If you're at an insurance conference and the moderator onstage asks for questions from the floor, don't waffle on, revealing your imperfect grasp of everything. Instead: shut up.
If you're in an office meeting and the chair asks if anyone has any thoughts, don't put your hand up and shout "Me, me, ooh, me," like an acned teenager, desperate to stand out. Instead: shut up.
And if you're anywhere near me ... you've guessed it ... imitate George Harrison. He was a member of the Beatles, kiddies, a rock group long, long ago in a country far, far away. George was known as the Quiet One.
This isn't exactly revolutionary advice. Clichés on the subject abound: "Silence is golden." "Be the strong, silent type." Better to stay silent and be taken for a fool than to open your mouth and confirm it.
And yet ... here's some depressing news. A psychologist at the University of California, Berkeley had a number of groups of students meet for 45 minutes to discuss a hypothetical business start-up. At the end of the sessions, the students were asked to rate each other, based on their performance during the meetings. Across the board, the intelligence and judgment of those who spoke the most were rated the highest. Those who spoke the least were perceived as less intelligent and not as creative.
Usually, what happens in California can be ignored by people everywhere else. This applies particularly to events at the University of Please Yourself, as an Eric Idle character in "All You Need is Cash," a Beatles' satire, once referred to the Golden State's seat of higher learning. Most of us know that California is out to lunch and isn't coming back any time soon.
But the Berkeley findings are actually not that surprising. They don't say that the squeaky wheel should get the grease, merely that it does. Girls don't notice wallflowers and nor will your boss.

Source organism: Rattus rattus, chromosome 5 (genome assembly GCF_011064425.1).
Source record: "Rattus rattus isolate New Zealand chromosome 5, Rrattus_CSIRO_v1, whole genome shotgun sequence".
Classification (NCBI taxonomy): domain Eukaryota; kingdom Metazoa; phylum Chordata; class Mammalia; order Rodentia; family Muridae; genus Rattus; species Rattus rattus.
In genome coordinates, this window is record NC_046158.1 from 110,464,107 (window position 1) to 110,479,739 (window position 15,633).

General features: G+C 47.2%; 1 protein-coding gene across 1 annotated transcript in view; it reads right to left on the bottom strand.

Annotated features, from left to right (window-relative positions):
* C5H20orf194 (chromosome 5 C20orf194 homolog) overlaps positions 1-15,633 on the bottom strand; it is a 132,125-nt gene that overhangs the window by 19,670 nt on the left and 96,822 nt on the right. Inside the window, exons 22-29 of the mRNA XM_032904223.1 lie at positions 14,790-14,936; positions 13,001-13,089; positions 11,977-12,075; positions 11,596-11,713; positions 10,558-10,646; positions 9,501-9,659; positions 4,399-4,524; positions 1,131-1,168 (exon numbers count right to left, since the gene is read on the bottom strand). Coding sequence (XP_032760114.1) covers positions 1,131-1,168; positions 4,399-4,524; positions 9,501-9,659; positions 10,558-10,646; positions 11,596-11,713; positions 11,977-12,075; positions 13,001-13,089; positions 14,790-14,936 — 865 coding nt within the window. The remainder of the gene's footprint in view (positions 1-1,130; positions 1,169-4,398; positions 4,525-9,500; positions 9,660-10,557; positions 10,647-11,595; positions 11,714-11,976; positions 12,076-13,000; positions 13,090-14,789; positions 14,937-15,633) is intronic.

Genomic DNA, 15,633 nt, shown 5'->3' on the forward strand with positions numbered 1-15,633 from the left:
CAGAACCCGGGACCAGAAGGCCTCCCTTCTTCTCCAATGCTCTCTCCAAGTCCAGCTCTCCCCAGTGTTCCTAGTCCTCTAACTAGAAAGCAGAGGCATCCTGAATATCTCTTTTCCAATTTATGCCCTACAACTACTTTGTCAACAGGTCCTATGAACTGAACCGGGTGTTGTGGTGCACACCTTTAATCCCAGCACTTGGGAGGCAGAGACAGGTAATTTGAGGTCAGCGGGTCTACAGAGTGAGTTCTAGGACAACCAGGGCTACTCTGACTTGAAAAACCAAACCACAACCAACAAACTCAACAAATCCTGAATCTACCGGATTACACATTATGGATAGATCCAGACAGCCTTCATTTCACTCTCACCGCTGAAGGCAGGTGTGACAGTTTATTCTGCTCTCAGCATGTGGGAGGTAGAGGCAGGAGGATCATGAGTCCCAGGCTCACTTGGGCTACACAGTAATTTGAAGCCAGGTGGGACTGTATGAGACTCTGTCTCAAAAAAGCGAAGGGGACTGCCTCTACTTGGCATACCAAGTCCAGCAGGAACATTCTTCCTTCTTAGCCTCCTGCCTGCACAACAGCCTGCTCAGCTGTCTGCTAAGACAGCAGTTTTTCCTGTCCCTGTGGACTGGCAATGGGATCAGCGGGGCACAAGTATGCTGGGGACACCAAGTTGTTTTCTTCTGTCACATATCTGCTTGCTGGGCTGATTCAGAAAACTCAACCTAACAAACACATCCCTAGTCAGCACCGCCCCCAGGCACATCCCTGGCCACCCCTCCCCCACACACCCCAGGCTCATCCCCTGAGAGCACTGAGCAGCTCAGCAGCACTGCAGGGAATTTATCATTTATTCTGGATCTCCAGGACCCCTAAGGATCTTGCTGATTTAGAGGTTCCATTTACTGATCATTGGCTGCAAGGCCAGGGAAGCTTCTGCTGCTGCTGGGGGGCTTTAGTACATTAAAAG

To make an impression, you have to throw your weight around. That's the argument supporting blogging and tweeting (which some actual writers regard as the most distressing development in mankind's history since the discovery of the first squeaky wheel).
So I should change my advice and tell you to enter meetings determined to dominate the conversation and force your views down the throats of all the unfortunates there gathered. I can't do that, however. My advice is to skip meetings altogether. That's what the smart people do. Since Adam met Eve, no meeting has produced anything worthwhile. If you must attend meetings, however, keep your trap shut. It may not help your career but it will help everyone else in the room.
This gives me a chance to spout on about my guiding personal philosophy, just to show you how tedious an open mouth can be. Utilitarianism is the idea espoused by Jeremy Bentham, who founded the school I attended, that the best activity is the one that benefits the greatest number of people. If that's too highbrow for you, consider the dying words of Spock in one of the Star Trek movies: "The good of the many outweighs the good of the few."
Although I'm telling every one of this magazine's readers to shut up--man, that feels good--I've never actually told anyone to their face to shut up, which is how it works with writers. In print, we are brave-hearted and fearless. In person, we rarely leave the house, since it so often involves running into other people.
But I've said too much. Let me sign off and shut up.
ROGER CROMBIE is a Bermuda-based columnist for Risk & Insurance®.
June 1, 2010
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